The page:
Graham Reid | | <1 min read
When Malawi-born, Christchurch-raised and now Melbourne-based composer Alan Griffiths approached Elsewhere to see if we were interested in reviewing an album of his solo piano works entitled Introspection we were curious.
The title suggested ambient music of the kind we have a soft spot for . . . but the title is deceptive.
Here among the nine Griffiths pieces played by Evgeny Ukhanov are certainly passages of gentle reflection, but equally as in the opener Reverie II there are broad and swelling romantic flourishes, influences from Bach (2/3 Fugue), muscular sections which bring to mind Rachmaninov and 19th century European composers, and even influences from outside the classical tradition (most evident on the appropriately entitled A Touch of Tango where Ukhanov really skitters across the keys).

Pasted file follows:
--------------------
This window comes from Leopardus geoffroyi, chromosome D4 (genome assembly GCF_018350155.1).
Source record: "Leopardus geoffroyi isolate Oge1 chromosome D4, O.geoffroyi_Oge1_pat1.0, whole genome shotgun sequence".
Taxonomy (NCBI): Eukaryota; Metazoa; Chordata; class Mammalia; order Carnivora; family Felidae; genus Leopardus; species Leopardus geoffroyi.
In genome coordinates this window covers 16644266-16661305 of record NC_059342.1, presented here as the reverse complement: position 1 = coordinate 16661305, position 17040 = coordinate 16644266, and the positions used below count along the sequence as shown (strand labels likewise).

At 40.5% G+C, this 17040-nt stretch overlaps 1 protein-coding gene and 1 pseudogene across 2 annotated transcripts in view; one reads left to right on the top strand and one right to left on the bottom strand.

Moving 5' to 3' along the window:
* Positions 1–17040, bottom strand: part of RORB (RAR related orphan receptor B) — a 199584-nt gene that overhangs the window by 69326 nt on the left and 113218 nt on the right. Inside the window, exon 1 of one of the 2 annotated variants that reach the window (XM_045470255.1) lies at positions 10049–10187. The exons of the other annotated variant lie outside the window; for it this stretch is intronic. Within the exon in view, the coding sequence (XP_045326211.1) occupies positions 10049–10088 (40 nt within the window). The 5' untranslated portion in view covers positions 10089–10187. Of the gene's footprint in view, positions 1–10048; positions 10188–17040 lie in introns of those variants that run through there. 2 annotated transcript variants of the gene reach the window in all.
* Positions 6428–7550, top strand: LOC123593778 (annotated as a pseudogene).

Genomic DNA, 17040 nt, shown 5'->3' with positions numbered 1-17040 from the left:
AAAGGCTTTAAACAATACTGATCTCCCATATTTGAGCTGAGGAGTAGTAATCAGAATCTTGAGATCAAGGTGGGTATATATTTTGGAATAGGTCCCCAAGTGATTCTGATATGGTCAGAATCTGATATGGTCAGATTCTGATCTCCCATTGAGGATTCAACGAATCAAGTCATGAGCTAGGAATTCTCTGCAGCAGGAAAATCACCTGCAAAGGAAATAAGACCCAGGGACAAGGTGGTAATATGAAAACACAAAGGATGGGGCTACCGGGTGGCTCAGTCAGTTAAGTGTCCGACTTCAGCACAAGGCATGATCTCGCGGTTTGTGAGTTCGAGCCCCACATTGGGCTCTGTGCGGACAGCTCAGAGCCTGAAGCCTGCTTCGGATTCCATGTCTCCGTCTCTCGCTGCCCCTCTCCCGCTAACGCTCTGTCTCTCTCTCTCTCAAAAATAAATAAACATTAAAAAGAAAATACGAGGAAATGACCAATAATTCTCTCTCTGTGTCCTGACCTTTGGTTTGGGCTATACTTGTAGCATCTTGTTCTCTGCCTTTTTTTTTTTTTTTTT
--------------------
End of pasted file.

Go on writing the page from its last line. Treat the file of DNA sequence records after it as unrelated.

The delicate 3 Meditations – which like much ambient piano music exists in a place of deliberately little resolution – is when this most approaches the allusion of the album title.
So an album with more of its heart in the history of classical music than the title might suggest, and – given just how many ambient albums are out there these days – the better for it.